Vanuatu daily news digest | Keith Woodward OBEPosted: November 14, 2014
Keith Woodward OBE
The first President of the Republic, George Sokomanu, feels that the other so-called Fathers of Vanuatu’s Independence still living, would agree to Keith Woodward also being granted such a title himself, even though Woodward remained an Englishman during his twenty-five years in the New Hebrides. Keith loved the people of this country and the islands of the New Hebrides and devoted a lifetime of service to what was to become Vanuatu.
Keith Woodward was Political Secretary for most of his time here, which ended in 1979. He was well acquainted with the valid desire of the people of the New Hebrides to be accorded a nationality of their own. Man ples lacked a citizenship and could not be granted a passport, only a travel document by one or other Residency. Man Efate or man Tanna, New Hebridean or indigene, the people of these islands, in an era of worldwide de-colonization, were prepared to fight for their Independence from not just one but two, and rarely unanimous, colonial masters. Woodward was well aware of the injustice the Fathers of Independence knew they were getting. He was also well aware of the manner in which their country – and especially their heritage of land – had been appropriated by foreigners for their own acquisition of wealth.
Woodward’s strength of spirit has been evident during the last days of his life in Bath in Gloucestershire. His cancer reached his liver on Thursday last week and he entered a coma. His Anglican priest was called to administer the last rites. He was expected to live no longer than another day and was not taking any food. But yet he would slip back into consciousness from time to time and speak with his wife Elizabeth or second daughter Fleur. He lived a further week.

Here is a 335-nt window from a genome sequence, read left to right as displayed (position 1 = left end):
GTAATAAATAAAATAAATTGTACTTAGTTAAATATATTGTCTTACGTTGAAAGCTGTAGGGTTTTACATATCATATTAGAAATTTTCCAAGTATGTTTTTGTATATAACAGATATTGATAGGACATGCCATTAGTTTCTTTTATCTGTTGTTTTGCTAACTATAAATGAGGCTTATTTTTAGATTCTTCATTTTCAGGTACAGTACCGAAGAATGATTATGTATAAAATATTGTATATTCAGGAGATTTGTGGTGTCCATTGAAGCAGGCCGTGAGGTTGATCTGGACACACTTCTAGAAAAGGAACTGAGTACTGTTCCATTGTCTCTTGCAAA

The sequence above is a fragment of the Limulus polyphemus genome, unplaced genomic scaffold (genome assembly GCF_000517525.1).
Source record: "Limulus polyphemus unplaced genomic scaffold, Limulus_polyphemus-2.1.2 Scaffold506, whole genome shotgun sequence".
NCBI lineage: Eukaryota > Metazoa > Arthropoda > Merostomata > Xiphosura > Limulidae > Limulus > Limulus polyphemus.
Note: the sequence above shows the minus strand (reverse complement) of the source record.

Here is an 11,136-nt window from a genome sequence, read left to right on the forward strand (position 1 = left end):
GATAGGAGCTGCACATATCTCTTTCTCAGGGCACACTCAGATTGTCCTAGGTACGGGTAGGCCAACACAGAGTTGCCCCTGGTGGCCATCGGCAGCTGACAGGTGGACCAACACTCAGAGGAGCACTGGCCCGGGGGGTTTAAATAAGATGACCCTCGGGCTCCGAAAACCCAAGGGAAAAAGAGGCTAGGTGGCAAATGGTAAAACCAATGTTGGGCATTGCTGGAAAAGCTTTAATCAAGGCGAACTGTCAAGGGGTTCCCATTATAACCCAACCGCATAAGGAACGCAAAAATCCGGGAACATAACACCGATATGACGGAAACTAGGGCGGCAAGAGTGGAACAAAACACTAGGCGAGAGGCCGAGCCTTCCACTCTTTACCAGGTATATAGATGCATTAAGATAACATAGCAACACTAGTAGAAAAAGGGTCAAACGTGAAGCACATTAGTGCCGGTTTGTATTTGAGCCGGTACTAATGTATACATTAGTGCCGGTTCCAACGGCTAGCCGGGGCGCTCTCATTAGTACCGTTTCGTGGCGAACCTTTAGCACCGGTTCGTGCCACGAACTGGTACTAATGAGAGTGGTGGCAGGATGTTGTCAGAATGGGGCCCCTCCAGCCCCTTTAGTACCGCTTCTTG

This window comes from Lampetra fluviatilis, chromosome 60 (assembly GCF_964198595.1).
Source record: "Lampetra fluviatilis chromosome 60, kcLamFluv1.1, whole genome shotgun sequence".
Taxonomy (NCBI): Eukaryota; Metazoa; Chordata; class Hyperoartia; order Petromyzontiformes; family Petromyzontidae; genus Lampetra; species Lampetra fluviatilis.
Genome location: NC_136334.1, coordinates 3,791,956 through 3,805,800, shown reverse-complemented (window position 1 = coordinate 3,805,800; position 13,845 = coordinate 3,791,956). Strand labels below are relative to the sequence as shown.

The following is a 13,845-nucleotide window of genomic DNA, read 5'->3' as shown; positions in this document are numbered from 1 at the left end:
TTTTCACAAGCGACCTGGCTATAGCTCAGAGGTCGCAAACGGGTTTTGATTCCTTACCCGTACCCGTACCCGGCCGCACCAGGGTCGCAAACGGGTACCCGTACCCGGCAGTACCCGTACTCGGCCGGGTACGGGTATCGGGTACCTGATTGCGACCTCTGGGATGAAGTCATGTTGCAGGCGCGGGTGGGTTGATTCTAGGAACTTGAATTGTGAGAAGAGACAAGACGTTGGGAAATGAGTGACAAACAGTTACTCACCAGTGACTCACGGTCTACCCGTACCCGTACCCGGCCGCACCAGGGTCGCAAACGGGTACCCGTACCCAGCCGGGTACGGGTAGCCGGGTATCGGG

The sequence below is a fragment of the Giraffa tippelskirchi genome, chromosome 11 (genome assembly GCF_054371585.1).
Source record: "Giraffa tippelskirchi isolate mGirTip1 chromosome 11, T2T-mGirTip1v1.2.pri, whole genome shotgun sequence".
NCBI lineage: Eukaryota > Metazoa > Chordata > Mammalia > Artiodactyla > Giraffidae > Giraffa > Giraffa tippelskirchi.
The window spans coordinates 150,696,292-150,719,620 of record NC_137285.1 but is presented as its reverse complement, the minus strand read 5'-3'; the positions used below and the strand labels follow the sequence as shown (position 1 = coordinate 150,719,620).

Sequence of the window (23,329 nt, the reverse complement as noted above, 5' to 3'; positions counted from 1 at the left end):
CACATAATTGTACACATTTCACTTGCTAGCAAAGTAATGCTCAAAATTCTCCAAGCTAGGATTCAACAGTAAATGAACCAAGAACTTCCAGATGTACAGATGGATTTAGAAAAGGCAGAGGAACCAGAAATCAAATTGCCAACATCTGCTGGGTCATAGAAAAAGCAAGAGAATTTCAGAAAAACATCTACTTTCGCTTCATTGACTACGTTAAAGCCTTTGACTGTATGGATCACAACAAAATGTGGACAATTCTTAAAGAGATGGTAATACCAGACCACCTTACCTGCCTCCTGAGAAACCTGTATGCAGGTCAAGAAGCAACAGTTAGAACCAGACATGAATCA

This indomitable spirit upheld Keith Woodward through a life of almost total blindness from a congenital condition which also affected his hearing. He was born in Egypt in 1930. His education was undertaken in Plymouth College and at Keble College, Oxford. He graduated in Modern History in 1951. He came to the New Hebrides for the British National Service in 1953 and dealt with a wide range of administrative tasks along with political issues.
Keith Woodward played a major part in setting up the New Hebrides Cultural Centre in 1961 and 1962 and remained on the Board of Management for 16 years, Additionally he was involved in the introduction of Scouting. He was also a strong member of the Anglican Church in Port Vila and efforts to establish a hostel for young men coming to work in town from the islands were rewarded with the hostel on which he himself worked being named the Woodward Hostel, in the grounds of the Anglican church at Tagabe.
In spite of the blindness he suffered, Keith was often seen making his way to the Erakor Lagoon down from Seaside and sculling from there to near the Hotel Le Lagon. In his retirement in Bath he would daily jog along little used country lanes near his home at the area called Lansdown until only a year ago.
Administrative Officer Brian Bresnihan speaks of Woodward as "an acknowledged expert on the New Herbrides." Former British Resident Commissioner Sir Roger du Boulay paid a tribute to Woodward for his ability to work closely with, and gain the respect of, his French colleagues. Do Boulay mentions this in the book "Tufala Gavman" jointly edited by Woodward and Bresnihan. Keith Woodwsard was a fluent speaker of French. Jacques Fabre mentions his "good fortune to work with Keith Woodward in the same book.
Keith Woodward has written a political memoir of his life in this country, detailing the events surrounding the advancement to Independence of the New Hebrides, now Vanuatu. It is only now being published and in the coming days readers will learn of how to obtain it, both electronically and in hard copy.